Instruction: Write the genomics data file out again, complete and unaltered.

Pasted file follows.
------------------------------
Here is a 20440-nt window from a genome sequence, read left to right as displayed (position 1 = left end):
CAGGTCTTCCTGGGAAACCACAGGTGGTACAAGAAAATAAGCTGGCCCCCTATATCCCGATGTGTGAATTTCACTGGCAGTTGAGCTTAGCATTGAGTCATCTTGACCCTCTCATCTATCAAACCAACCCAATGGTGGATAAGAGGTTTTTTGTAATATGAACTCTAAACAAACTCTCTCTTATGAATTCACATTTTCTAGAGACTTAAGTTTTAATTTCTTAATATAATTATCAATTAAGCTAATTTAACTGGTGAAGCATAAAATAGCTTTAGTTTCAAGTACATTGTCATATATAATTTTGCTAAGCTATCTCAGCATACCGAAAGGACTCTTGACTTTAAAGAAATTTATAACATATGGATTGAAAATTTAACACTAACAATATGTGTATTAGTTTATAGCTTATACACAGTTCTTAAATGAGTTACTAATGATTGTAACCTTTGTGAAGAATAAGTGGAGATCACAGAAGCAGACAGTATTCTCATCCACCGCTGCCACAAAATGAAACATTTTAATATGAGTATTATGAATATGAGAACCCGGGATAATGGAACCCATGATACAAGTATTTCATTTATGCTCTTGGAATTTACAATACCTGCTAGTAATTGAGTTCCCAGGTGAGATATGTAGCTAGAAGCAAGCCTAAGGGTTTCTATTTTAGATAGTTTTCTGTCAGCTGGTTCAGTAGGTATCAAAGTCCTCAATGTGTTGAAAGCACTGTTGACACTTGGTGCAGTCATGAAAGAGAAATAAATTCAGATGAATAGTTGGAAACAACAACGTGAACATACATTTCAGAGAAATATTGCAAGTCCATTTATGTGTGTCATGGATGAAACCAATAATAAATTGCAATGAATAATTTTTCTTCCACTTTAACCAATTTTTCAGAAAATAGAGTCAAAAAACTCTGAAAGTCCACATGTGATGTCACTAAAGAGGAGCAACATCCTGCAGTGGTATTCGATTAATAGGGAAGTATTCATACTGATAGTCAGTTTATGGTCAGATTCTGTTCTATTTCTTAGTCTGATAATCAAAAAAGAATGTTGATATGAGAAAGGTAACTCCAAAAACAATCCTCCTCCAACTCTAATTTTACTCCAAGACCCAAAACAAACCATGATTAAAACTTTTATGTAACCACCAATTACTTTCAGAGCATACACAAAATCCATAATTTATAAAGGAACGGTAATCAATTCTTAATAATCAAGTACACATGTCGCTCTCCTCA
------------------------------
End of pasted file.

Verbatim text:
Here is a 20440-nt window from a genome sequence, read left to right as displayed (position 1 = left end):
CAGGTCTTCCTGGGAAACCACAGGTGGTACAAGAAAATAAGCTGGCCCCCTATATCCCGATGTGTGAATTTCACTGGCAGTTGAGCTTAGCATTGAGTCATCTTGACCCTCTCATCTATCAAACCAACCCAATGGTGGATAAGAGGTTTTTTGTAATATGAACTCTAAACAAACTCTCTCTTATGAATTCACATTTTCTAGAGACTTAAGTTTTAATTTCTTAATATAATTATCAATTAAGCTAATTTAACTGGTGAAGCATAAAATAGCTTTAGTTTCAAGTACATTGTCATATATAATTTTGCTAAGCTATCTCAGCATACCGAAAGGACTCTTGACTTTAAAGAAATTTATAACATATGGATTGAAAATTTAACACTAACAATATGTGTATTAGTTTATAGCTTATACACAGTTCTTAAATGAGTTACTAATGATTGTAACCTTTGTGAAGAATAAGTGGAGATCACAGAAGCAGACAGTATTCTCATCCACCGCTGCCACAAAATGAAACATTTTAATATGAGTATTATGAATATGAGAACCCGGGATAATGGAACCCATGATACAAGTATTTCATTTATGCTCTTGGAATTTACAATACCTGCTAGTAATTGAGTTCCCAGGTGAGATATGTAGCTAGAAGCAAGCCTAAGGGTTTCTATTTTAGATAGTTTTCTGTCAGCTGGTTCAGTAGGTATCAAAGTCCTCAATGTGTTGAAAGCACTGTTGACACTTGGTGCAGTCATGAAAGAGAAATAAATTCAGATGAATAGTTGGAAACAACAACGTGAACATACATTTCAGAGAAATATTGCAAGTCCATTTATGTGTGTCATGGATGAAACCAATAATAAATTGCAATGAATAATTTTTCTTCCACTTTAACCAATTTTTCAGAAAATAGAGTCAAAAAACTCTGAAAGTCCACATGTGATGTCACTAAAGAGGAGCAACATCCTGCAGTGGTATTCGATTAATAGGGAAGTATTCATACTGATAGTCAGTTTATGGTCAGATTCTGTTCTATTTCTTAGTCTGATAATCAAAAAAGAATGTTGATATGAGAAAGGTAACTCCAAAAACAATCCTCCTCCAACTCTAATTTTACTCCAAGACCCAAAACAAACCATGATTAAAACTTTTATGTAACCACCAATTACTTTCAGAGCATACACAAAATCCATAATTTATAAAGGAACGGTAATCAATTCTTAATAATCAAGTACACATGTCGCTCTCCTCA